Being on a Panel

Picked this illustration because it was the third thing that came up when I googled "awkward" in an image search. Because awkward was how I felt for most of today.

Okay, so just got back from the "Push to Publish" event with Philadelphia Stories, a day-long writing retreat. I was supposed to pretend that I was the expert. This means that I was one of the editors in the "Speed Dating with the Editors" portion of the day and on two other panels, "Is the Short Story Collection Dead?" and "Writing for Blogs." I was more nervous about the first one because it seemed like we should all just show up and vote "yes" or "no." But it went pretty well, even though I felt like a total phony--giving advice about submitting your work when I haven't sent out a short story in, oh, I don't know, two years? Strangely, the first panel went better than the second one--I was more confident about talking about blogging but there were two really professional bloggers on my panel, one of whom brought her laptop so she could show everyone our blogs while we spoke. Once I realized she was going to do this, I wanted to leave. My blog lay-out sucks. The content might be okay, but the lay-out is completely amateur. So, I stumbled along, trying to say something intelligent about how it's important to keep a blog as a writer, because it's another way to force you to write...And then I just decided to shut up and let the experts speak. I attempted to nod in all the right places, even though I didn't know what they were talking about most of the time.

Met lots of people I liked, and a few I didn't particularly like because they fit the pretentious writer stereotype which includes:
1. Wearing a cape.
2. Name dropping other writers as your bff's.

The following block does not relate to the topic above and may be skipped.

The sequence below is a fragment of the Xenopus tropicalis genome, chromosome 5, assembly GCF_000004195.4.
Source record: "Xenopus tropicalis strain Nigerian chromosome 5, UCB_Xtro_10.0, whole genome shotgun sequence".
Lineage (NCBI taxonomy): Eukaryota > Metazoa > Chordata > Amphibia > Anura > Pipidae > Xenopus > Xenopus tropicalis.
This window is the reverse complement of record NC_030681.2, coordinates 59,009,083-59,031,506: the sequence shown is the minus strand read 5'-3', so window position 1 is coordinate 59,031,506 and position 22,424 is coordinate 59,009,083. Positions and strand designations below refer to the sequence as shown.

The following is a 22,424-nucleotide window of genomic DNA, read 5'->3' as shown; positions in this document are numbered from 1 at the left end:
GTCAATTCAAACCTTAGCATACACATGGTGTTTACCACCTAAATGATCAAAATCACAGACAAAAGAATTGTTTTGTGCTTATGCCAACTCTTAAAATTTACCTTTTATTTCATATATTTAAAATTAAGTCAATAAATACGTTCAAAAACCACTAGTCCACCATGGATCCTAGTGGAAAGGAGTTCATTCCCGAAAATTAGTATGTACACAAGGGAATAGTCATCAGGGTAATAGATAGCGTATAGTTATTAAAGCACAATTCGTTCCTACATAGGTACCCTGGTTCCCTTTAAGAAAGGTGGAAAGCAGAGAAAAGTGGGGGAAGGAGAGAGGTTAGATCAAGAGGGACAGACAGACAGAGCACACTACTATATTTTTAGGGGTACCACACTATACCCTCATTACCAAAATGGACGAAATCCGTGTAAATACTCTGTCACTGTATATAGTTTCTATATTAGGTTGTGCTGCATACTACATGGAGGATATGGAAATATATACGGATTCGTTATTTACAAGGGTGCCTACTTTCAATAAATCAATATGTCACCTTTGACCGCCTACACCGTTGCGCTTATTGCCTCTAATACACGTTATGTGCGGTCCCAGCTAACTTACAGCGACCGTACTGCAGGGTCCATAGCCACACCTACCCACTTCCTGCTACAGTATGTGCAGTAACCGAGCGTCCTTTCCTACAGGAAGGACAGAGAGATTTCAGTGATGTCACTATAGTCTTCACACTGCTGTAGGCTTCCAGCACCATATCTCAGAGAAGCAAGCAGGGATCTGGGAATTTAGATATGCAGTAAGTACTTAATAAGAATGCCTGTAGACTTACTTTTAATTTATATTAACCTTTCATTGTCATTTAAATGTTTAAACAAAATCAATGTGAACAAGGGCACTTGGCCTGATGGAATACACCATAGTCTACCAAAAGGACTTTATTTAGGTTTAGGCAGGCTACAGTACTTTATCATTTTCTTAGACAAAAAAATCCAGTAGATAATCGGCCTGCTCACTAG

3. Ignoring the coughing and shuffling of the audience who don't really care to hear in detail about your personal experience, because what you have to say is more important than anything else in the world.

I'm bad at this kind of thing. I'm bad at self-promotion. The book dude did have copies of Wonderful Girl and I talked one person into buying a copy, but couldn't bring myself to mention the book in either panels. I am even reluctant to like add a link to Wonderful Girl here--this is how I know I will never be wildly successful. I'm too apologetic about asking people to pay attention to me.

Did work up some courage to talk to one of the literary agents who also happens to work at Drexel and is on the board of The Painted Bride Quarterly. He gave me his email address and so I will try to follow up.


Cecily said…
Dude, I thought you were great. And Christine leaves me in the dust too--she's a social media geek and was talking way over my head most of the time. I just kindasorta know some of what she spoke of. LOL.

I think your layout is awesome! Your blogroll is great too--I LOVE Go Fug Yourself and will totally not name drop the fact that one of them reads me. Heh.

Someone was in a CAPE? And I missed it? Sheesh.
Aimee said…
I know you didn't cut and paste this response...Yes, there was a literary editor in a cape. Can't believe you missed it. I truly did love your letter to John McCain. What will we do if he somehow, mysteriously, wins?
Michelle Wittle said…
You will follow up with the PBQ. I will make you do it. I will bug you day and night until I know that you have done it.

Also, have a book, you have been published...most of the attendees can't say that, so don't sell yourself so short.

You do need to promote yourself. It is part of the writing community.

I think it all boils down to one you want to be a writer?

Stop reading this and email Dan...NOW!!!!!!!
Love ya!!!!
Aimee said…
Omigod, you're right! I'm emailing him now.